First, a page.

Modelling with variable atomic structure: Dislocation nucleation from symmetric tilt grain boundaries in aluminium

NJ Burbery and R Das and WG Ferguson, COMPUTATIONAL MATERIALS SCIENCE, 101, 16-28 (2015).

DOI: 10.1016/j.commatsci.2015.01.010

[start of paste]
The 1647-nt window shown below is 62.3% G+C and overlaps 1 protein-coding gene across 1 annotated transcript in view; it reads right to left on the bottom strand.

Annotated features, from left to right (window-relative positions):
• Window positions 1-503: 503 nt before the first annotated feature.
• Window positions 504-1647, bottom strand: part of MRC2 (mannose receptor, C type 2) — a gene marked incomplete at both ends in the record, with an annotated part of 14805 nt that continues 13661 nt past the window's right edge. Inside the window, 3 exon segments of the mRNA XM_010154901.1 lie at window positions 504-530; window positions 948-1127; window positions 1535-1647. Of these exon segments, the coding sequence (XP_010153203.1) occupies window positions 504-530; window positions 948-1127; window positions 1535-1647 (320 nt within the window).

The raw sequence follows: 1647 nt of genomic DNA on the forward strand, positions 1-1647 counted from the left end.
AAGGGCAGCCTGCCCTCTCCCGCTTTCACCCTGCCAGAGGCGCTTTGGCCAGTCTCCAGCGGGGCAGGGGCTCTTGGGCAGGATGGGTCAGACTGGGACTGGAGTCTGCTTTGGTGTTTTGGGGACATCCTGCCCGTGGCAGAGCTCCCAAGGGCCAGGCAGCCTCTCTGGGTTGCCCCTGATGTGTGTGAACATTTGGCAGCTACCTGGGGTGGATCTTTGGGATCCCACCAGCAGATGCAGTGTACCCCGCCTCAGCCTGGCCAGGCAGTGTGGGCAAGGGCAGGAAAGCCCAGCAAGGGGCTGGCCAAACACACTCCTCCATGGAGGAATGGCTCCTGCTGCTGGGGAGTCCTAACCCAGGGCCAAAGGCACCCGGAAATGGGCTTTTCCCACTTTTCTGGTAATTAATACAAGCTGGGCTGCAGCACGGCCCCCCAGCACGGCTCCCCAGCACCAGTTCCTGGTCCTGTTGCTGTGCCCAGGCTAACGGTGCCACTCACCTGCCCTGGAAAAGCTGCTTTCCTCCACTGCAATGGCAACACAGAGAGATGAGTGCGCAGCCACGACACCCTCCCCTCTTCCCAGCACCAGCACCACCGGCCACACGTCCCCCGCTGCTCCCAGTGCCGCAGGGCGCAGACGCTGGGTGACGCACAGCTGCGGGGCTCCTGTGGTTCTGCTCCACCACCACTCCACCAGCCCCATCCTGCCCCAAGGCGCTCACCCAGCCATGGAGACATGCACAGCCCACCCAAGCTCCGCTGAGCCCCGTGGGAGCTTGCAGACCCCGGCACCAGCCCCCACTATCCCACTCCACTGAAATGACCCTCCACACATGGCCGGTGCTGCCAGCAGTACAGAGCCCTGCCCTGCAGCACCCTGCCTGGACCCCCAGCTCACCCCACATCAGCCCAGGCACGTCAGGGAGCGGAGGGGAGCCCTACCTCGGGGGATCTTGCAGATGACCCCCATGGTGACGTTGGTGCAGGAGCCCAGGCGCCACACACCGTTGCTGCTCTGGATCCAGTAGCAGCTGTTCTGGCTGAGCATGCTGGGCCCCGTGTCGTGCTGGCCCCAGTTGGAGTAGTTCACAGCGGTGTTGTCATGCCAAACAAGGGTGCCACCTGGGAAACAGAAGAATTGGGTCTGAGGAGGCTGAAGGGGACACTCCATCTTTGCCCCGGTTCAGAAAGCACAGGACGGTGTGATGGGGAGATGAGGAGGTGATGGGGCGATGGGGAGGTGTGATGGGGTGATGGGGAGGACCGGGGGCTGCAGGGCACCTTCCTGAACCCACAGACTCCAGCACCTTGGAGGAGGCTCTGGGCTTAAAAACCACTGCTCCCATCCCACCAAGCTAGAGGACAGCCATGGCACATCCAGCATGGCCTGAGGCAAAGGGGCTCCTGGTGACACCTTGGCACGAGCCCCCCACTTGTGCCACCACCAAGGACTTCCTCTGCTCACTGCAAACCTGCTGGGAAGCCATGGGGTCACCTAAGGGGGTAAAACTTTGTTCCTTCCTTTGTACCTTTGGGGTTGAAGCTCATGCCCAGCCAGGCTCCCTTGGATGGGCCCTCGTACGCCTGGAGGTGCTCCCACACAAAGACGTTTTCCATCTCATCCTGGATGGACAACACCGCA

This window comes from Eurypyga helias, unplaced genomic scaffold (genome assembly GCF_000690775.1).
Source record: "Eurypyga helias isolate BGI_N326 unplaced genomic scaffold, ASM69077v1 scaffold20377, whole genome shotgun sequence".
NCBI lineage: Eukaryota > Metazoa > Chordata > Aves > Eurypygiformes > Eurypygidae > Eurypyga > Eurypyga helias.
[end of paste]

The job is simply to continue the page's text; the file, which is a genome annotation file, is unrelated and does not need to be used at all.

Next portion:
Plastic deformation is thought to involve highly 'stochastic' phenomena, caused by the generation, motion and interactions of crystal defects called dislocations and grain boundaries. Grain boundaries (or GBs) can act as the nucleation source for dislocations in polycrystalline materials, which may become the rate-limiting phenomenon in FCC metals with grain sizes less than 15 nm. Atomistic simulations were performed to study the fundamental factors of dislocation nucleation in non- equilibrium bi-crystals of aluminium. It is shown that several metastable grain boundary structures may accommodate an identical lattice misorientation, and form several non-equilibrium states not coincidental with the global-minimum energy at room temperature. Thermodynamic mechanisms for metastability are discussed, with evidence provided by a high resolution image from the literature. A recently developed post-processing technique is applied in a novel manner to analyse the non-linear, post-yield dislocation nucleation response with respect to the cumulative dislocation length. A correlation is established between the atomic free volume and the accumulation of dislocations at the final state of the simulation. A statistically valid relationship has been demonstrated, which links the initial-state (300 K, 1 atm) GB energy and free volume, with the critical resolved shear stress for dislocation nucleation under compressive loading. The mechanisms underpinning dislocation nucleation in compression are studied and linked to localised asymmetry of the GB normal stress. Overall, this work shows that by isolating key state variables, a comparative analysis of several non-equilibrium bi-crystals may provide an effective means of studying the fundamental factors of GB effects. (C) 2015 Elsevier B.V. All rights reserved.

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